Corsair Flash Voyagerport Review

by Michael Kwan on September 26, 2010

We store a lot of precious memories and important documents on our computers, so the last thing that you want to see happen is to have all of these crucial files go to toast. It happens. For some reason or another, it’s possible that you could lose some files stored on your computer’s hard drive, so you want to make use of a reliable backup solution. You know. Just in case.

While you could do a manual backup, dragging and dropping those folders onto a portable hard drive, USB flash drive, or rewriteable optical disc of some kind, it’s a lot more convenient to take an automated solution using a good piece of software. That’s the idea behind the simple and affordable Corsair Flash Voyagerport.

Backing Up Your Data in a Flash?

Unlike some of the other solutions that you’ll find in the marketplace, the Flash Voyagerport doesn’t actually come with any storage of its own. There is no mention of megabytes and gigabytes here, because there is no memory in this seemingly flash memory-based device.

Instead, it acts like a docking station for your USB drive. The idea is that you can slot in your flash drive, hit the one-touch button on the Voyagerport, and everything that you’d like to see backup is, well, backed up.

Works with Any USB Drive

The guys at Corsair would prefer if you used their Flash Voyager drives, but this will work with any drive. Naturally, if you’ve got a lot of data to back up, it would be in your best interest to invest in a larger drive. These days, you can get your hands on something with 32GB or 64GB for a fairly reasonable price.

Retailing for about $40, I would have liked to see a backup solution like this come with some sort of storage, but I guess this adds to its versatility. Aside from the hockey puck-like Flash Voyagerport itself, the packaging also includes a single USB cable, a single sheet of instructions, and a mini installation CD.

Small, Simple, and Straightforward

At least that’s the idea. You plug the Corsair Flash Voyagerport into the provided mini-USB cable, connecting the other end into an available port on your computer. You let your Windows PC go through the usual device detection process.

Without any software installed, you can pretty much expect this device to work like a USB extension cable. It’s a nice looking USB extension cable and I like the rubberized texture of the Flash VoyagerPort, but that’s about all it’ll do without the software.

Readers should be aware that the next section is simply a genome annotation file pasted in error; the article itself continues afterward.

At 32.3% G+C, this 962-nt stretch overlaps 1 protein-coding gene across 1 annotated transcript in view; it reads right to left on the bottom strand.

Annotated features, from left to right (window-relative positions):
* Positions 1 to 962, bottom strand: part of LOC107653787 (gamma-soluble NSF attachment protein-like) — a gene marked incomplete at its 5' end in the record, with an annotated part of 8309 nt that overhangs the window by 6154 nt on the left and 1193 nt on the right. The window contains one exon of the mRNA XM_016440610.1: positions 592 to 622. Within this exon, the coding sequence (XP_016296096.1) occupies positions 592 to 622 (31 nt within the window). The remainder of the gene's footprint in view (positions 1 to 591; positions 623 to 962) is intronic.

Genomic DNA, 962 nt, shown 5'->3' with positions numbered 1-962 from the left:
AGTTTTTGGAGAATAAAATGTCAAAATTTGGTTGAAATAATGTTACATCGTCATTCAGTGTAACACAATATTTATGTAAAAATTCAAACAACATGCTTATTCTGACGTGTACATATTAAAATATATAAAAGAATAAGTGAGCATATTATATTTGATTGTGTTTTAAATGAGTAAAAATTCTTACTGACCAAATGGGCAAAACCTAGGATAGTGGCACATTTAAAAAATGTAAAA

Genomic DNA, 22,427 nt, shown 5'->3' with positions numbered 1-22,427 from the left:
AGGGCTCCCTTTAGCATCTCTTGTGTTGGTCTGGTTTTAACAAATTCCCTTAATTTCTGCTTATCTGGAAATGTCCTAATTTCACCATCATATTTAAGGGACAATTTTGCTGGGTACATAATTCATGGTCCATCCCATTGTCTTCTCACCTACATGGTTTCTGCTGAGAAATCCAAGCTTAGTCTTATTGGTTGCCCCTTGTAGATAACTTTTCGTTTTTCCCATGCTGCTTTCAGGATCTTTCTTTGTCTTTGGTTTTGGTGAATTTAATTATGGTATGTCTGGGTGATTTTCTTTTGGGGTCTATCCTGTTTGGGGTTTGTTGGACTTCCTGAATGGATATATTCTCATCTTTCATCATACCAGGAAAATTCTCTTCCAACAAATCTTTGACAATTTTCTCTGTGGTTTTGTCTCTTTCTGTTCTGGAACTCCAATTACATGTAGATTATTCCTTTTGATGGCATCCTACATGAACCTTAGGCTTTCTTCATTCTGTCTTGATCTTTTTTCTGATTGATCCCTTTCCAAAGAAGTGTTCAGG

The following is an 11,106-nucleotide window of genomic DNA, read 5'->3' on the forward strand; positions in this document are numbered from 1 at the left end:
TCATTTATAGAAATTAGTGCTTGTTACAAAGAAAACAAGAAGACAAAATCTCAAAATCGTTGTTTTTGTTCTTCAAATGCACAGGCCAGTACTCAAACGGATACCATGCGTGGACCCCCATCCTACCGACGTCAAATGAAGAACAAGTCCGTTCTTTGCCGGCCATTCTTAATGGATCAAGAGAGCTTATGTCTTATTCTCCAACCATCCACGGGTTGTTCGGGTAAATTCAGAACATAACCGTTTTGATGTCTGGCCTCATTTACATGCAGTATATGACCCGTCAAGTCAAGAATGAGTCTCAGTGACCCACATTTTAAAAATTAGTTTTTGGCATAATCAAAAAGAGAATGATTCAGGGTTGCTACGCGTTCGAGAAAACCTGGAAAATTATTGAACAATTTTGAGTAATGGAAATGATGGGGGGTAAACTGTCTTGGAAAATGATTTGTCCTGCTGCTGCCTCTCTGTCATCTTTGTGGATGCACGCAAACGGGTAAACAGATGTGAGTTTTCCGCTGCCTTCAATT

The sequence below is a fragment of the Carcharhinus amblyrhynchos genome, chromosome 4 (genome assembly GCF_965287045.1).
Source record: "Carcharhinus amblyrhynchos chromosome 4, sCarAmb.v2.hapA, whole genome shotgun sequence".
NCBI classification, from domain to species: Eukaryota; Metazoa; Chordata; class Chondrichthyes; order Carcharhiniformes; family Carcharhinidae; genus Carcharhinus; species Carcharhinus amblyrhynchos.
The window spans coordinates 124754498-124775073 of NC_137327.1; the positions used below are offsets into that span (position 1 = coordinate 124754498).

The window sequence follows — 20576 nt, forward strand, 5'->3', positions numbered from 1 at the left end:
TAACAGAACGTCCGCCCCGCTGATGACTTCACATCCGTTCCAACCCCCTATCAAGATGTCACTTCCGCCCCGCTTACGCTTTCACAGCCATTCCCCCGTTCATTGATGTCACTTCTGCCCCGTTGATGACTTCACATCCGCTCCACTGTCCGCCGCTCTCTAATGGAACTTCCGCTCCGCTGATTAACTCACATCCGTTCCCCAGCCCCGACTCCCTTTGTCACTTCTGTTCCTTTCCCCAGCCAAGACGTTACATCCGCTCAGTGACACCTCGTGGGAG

You’ll notice that the Corsair logo is actually a button. That’s because with the provided software, you can connect your flash drive, hit the button, and it’ll run through your selected backup configuration settings. Simple, right? Let’s dive in the software.

NovaBackup 10 Software

They say that the NovaBackup 10 software is award-winning, powerful, and easy-to-use. The software really is the meat and potatoes of this offering and, on its own, it would retail for about $50. The Flash Voyagerport, by comparison, is $40. In this way, you’re already ten bucks ahead of the game.

Using NovaBackup, you have the opportunity to set up several backup profiles. You can choose to backup everything in the “My Documents” folder, backup all your music, all your pictures, or whatever else. In fact, you can hand pick the folders that will be synchronized between your computer and the USB flash drive.

For each profile, you also get to pick the frequency of the backup process. As you can see from this screenshot, you can choose for a one-time backup, every hour, every day, every week, or every month.

After installing the software, I was immediately prompted to update it online. I let it run through this process and, for some reason or another, the one-touch backup option wasn’t there. I’m thinking that the software that came with the Flash Voyagerport was designed specifically for it; the update may have taken the one-touch backup option away.

Conclusion

I can see what Corsair was trying to accomplish with the Flash Voyagerport. Most of the conventional backup solutions on the market can be a little intimidating for novice users, but this was supposed to be simple and easy to understand.

That’s in theory. When you plug your Flash Voyagerport (with your USB drive inserted) into your computer, it’s automatically detected as a flash drive, but the Nova Backup software does not automatically load. That would have made a big difference, because the software has to be running for this device to do any of its automated backup duties.

The NovaBackup 10 software already costs $10 more than the Flash Voyagerport, so if you were looking into backup software, this can be a pretty good value. Otherwise, the whole one-touch backup thing might not be quite as easy as we are led to believe.

The Good

  • Well built with good materials
  • Works with any USB flash drive
  • Includes backup software valued at $50

The Bad

  • NovaBackup software does not automatically load upon connection
  • One-touch option disappears with software update
  • No memory included

The Verdict: 6.0/10

Leave a Comment

Previous post:

Next post: